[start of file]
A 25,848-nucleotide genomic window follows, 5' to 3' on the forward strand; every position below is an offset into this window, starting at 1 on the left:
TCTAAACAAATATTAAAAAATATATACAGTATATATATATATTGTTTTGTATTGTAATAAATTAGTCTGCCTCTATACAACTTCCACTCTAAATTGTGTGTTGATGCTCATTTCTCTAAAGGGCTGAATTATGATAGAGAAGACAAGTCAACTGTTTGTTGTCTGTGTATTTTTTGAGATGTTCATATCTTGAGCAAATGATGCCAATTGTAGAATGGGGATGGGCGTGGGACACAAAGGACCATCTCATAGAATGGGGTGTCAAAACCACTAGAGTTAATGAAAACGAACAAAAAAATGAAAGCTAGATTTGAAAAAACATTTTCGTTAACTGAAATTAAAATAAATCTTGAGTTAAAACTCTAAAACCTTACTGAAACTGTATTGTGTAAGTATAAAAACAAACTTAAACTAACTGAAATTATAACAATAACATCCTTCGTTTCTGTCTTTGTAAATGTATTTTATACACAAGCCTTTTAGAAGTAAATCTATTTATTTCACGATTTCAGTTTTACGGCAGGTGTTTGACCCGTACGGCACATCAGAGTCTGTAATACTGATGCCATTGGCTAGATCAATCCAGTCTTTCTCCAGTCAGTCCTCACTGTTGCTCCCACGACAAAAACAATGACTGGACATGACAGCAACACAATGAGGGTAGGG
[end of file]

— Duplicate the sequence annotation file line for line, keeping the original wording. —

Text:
A 25,848-nucleotide genomic window follows, 5' to 3' on the forward strand; every position below is an offset into this window, starting at 1 on the left:
TCTAAACAAATATTAAAAAATATATACAGTATATATATATATTGTTTTGTATTGTAATAAATTAGTCTGCCTCTATACAACTTCCACTCTAAATTGTGTGTTGATGCTCATTTCTCTAAAGGGCTGAATTATGATAGAGAAGACAAGTCAACTGTTTGTTGTCTGTGTATTTTTTGAGATGTTCATATCTTGAGCAAATGATGCCAATTGTAGAATGGGGATGGGCGTGGGACACAAAGGACCATCTCATAGAATGGGGTGTCAAAACCACTAGAGTTAATGAAAACGAACAAAAAAATGAAAGCTAGATTTGAAAAAACATTTTCGTTAACTGAAATTAAAATAAATCTTGAGTTAAAACTCTAAAACCTTACTGAAACTGTATTGTGTAAGTATAAAAACAAACTTAAACTAACTGAAATTATAACAATAACATCCTTCGTTTCTGTCTTTGTAAATGTATTTTATACACAAGCCTTTTAGAAGTAAATCTATTTATTTCACGATTTCAGTTTTACGGCAGGTGTTTGACCCGTACGGCACATCAGAGTCTGTAATACTGATGCCATTGGCTAGATCAATCCAGTCTTTCTCCAGTCAGTCCTCACTGTTGCTCCCACGACAAAAACAATGACTGGACATGACAGCAACACAATGAGGGTAGGG